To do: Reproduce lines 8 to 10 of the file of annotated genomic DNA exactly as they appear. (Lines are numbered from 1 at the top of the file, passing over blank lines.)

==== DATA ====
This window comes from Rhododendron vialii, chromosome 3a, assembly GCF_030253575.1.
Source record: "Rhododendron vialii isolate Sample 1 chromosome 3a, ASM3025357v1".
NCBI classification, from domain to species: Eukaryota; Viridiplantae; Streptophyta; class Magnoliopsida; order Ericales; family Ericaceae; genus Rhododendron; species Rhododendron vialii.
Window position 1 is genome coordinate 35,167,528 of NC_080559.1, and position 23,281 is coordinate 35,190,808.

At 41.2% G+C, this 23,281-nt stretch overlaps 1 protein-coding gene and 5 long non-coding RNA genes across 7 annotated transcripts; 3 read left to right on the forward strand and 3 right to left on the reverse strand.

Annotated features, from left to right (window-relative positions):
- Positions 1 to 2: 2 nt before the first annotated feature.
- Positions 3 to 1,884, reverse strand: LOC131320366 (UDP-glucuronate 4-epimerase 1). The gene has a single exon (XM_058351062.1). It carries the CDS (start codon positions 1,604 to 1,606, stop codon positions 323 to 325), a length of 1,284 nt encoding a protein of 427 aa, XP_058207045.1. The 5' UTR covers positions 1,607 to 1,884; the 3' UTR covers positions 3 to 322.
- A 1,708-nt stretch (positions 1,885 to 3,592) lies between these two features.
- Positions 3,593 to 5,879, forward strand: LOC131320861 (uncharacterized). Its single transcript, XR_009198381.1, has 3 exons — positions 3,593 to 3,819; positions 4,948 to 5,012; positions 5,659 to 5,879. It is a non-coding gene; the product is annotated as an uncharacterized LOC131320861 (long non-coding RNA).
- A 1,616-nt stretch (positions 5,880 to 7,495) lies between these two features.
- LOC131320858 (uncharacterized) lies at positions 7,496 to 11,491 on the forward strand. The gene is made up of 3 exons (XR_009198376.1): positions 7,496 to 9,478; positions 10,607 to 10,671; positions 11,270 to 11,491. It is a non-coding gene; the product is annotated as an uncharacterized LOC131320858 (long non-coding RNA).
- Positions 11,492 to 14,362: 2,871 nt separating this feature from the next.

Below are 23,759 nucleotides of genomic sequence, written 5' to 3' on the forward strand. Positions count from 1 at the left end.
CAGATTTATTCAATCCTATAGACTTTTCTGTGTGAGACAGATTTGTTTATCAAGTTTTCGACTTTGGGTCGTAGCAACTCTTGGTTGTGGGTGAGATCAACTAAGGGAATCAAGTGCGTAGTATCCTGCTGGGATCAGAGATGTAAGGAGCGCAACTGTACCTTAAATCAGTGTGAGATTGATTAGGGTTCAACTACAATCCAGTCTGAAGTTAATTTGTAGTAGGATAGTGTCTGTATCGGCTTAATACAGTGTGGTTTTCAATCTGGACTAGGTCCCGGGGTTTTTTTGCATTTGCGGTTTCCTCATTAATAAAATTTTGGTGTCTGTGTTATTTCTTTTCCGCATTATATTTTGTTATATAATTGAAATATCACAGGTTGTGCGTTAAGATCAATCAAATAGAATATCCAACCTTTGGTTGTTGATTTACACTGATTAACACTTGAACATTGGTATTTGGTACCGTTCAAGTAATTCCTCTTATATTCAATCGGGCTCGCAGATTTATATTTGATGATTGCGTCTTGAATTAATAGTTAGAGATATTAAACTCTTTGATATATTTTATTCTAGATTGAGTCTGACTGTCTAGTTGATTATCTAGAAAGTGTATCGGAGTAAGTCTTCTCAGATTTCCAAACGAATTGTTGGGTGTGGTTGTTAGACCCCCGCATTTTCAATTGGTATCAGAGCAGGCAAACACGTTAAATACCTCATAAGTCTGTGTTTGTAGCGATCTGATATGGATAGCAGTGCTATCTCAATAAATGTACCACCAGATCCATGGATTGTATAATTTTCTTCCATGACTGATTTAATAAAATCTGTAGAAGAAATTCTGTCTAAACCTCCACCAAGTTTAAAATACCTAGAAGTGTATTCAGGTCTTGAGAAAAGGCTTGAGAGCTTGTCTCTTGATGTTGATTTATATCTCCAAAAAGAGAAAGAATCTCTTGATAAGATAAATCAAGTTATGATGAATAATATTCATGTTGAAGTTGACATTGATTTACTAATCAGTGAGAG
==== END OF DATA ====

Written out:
- Positions 3 to 1,884, reverse strand: LOC131320366 (UDP-glucuronate 4-epimerase 1). The gene has a single exon (XM_058351062.1). It carries the CDS (start codon positions 1,604 to 1,606, stop codon positions 323 to 325), a length of 1,284 nt encoding a protein of 427 aa, XP_058207045.1. The 5' UTR covers positions 1,607 to 1,884; the 3' UTR covers positions 3 to 322.
- A 1,708-nt stretch (positions 1,885 to 3,592) lies between these two features.
- Positions 3,593 to 5,879, forward strand: LOC131320861 (uncharacterized). Its single transcript, XR_009198381.1, has 3 exons — positions 3,593 to 3,819; positions 4,948 to 5,012; positions 5,659 to 5,879. It is a non-coding gene; the product is annotated as an uncharacterized LOC131320861 (long non-coding RNA).